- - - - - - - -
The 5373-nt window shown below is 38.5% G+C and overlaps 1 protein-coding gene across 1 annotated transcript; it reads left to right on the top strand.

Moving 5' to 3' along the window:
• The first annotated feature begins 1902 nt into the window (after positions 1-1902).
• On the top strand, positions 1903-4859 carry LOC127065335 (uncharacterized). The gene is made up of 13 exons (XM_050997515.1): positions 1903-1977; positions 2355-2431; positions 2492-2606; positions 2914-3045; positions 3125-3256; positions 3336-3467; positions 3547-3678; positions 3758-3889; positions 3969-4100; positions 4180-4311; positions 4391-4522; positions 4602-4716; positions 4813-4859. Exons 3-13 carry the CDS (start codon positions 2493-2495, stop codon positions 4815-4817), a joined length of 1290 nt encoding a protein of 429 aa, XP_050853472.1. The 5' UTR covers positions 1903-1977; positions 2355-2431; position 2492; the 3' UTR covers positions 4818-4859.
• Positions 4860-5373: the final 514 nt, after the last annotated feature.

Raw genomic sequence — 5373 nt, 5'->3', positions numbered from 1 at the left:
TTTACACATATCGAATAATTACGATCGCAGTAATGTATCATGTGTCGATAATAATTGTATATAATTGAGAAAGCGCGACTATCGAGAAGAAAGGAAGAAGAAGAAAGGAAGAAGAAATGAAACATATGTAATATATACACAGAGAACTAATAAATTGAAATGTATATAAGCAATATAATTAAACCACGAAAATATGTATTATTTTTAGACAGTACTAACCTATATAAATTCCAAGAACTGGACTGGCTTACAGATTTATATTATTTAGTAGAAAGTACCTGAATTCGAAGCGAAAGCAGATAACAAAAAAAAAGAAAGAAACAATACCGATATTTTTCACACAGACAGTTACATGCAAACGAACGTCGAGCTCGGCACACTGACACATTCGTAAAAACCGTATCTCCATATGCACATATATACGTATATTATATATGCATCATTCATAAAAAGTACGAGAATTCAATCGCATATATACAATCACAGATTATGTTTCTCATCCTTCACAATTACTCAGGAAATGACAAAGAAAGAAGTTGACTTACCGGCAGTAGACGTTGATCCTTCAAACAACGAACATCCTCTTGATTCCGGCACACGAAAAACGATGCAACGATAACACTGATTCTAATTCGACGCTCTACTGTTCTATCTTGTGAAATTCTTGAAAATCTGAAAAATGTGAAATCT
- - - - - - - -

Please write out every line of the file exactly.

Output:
The 5373-nt window shown below is 38.5% G+C and overlaps 1 protein-coding gene across 1 annotated transcript; it reads left to right on the top strand.

Moving 5' to 3' along the window:
• The first annotated feature begins 1902 nt into the window (after positions 1-1902).
• On the top strand, positions 1903-4859 carry LOC127065335 (uncharacterized). The gene is made up of 13 exons (XM_050997515.1): positions 1903-1977; positions 2355-2431; positions 2492-2606; positions 2914-3045; positions 3125-3256; positions 3336-3467; positions 3547-3678; positions 3758-3889; positions 3969-4100; positions 4180-4311; positions 4391-4522; positions 4602-4716; positions 4813-4859. Exons 3-13 carry the CDS (start codon positions 2493-2495, stop codon positions 4815-4817), a joined length of 1290 nt encoding a protein of 429 aa, XP_050853472.1. The 5' UTR covers positions 1903-1977; positions 2355-2431; position 2492; the 3' UTR covers positions 4818-4859.
• Positions 4860-5373: the final 514 nt, after the last annotated feature.

Raw genomic sequence — 5373 nt, 5'->3', positions numbered from 1 at the left:
TTTACACATATCGAATAATTACGATCGCAGTAATGTATCATGTGTCGATAATAATTGTATATAATTGAGAAAGCGCGACTATCGAGAAGAAAGGAAGAAGAAGAAAGGAAGAAGAAATGAAACATATGTAATATATACACAGAGAACTAATAAATTGAAATGTATATAAGCAATATAATTAAACCACGAAAATATGTATTATTTTTAGACAGTACTAACCTATATAAATTCCAAGAACTGGACTGGCTTACAGATTTATATTATTTAGTAGAAAGTACCTGAATTCGAAGCGAAAGCAGATAACAAAAAAAAAGAAAGAAACAATACCGATATTTTTCACACAGACAGTTACATGCAAACGAACGTCGAGCTCGGCACACTGACACATTCGTAAAAACCGTATCTCCATATGCACATATATACGTATATTATATATGCATCATTCATAAAAAGTACGAGAATTCAATCGCATATATACAATCACAGATTATGTTTCTCATCCTTCACAATTACTCAGGAAATGACAAAGAAAGAAGTTGACTTACCGGCAGTAGACGTTGATCCTTCAAACAACGAACATCCTCTTGATTCCGGCACACGAAAAACGATGCAACGATAACACTGATTCTAATTCGACGCTCTACTGTTCTATCTTGTGAAATTCTTGAAAATCTGAAAAATGTGAAATCT